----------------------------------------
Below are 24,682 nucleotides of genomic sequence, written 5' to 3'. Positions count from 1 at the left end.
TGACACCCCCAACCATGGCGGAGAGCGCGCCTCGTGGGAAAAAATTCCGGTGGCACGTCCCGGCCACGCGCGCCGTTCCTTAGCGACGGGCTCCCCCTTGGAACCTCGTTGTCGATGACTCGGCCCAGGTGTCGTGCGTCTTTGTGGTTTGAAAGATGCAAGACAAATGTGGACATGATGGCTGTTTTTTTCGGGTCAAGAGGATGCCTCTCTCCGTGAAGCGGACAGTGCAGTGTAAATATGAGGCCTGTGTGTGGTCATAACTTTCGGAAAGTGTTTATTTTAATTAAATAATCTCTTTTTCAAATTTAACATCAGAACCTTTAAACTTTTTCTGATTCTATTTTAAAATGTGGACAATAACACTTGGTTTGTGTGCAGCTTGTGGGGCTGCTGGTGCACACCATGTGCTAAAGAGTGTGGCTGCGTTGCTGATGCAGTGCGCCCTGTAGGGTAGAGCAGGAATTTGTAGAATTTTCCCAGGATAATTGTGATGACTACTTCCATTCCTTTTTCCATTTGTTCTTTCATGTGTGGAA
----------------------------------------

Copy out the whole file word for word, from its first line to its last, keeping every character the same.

Below are 24,682 nucleotides of genomic sequence, written 5' to 3'. Positions count from 1 at the left end.
TGACACCCCCAACCATGGCGGAGAGCGCGCCTCGTGGGAAAAAATTCCGGTGGCACGTCCCGGCCACGCGCGCCGTTCCTTAGCGACGGGCTCCCCCTTGGAACCTCGTTGTCGATGACTCGGCCCAGGTGTCGTGCGTCTTTGTGGTTTGAAAGATGCAAGACAAATGTGGACATGATGGCTGTTTTTTTCGGGTCAAGAGGATGCCTCTCTCCGTGAAGCGGACAGTGCAGTGTAAATATGAGGCCTGTGTGTGGTCATAACTTTCGGAAAGTGTTTATTTTAATTAAATAATCTCTTTTTCAAATTTAACATCAGAACCTTTAAACTTTTTCTGATTCTATTTTAAAATGTGGACAATAACACTTGGTTTGTGTGCAGCTTGTGGGGCTGCTGGTGCACACCATGTGCTAAAGAGTGTGGCTGCGTTGCTGATGCAGTGCGCCCTGTAGGGTAGAGCAGGAATTTGTAGAATTTTCCCAGGATAATTGTGATGACTACTTCCATTCCTTTTTCCATTTGTTCTTTCATGTGTGGAA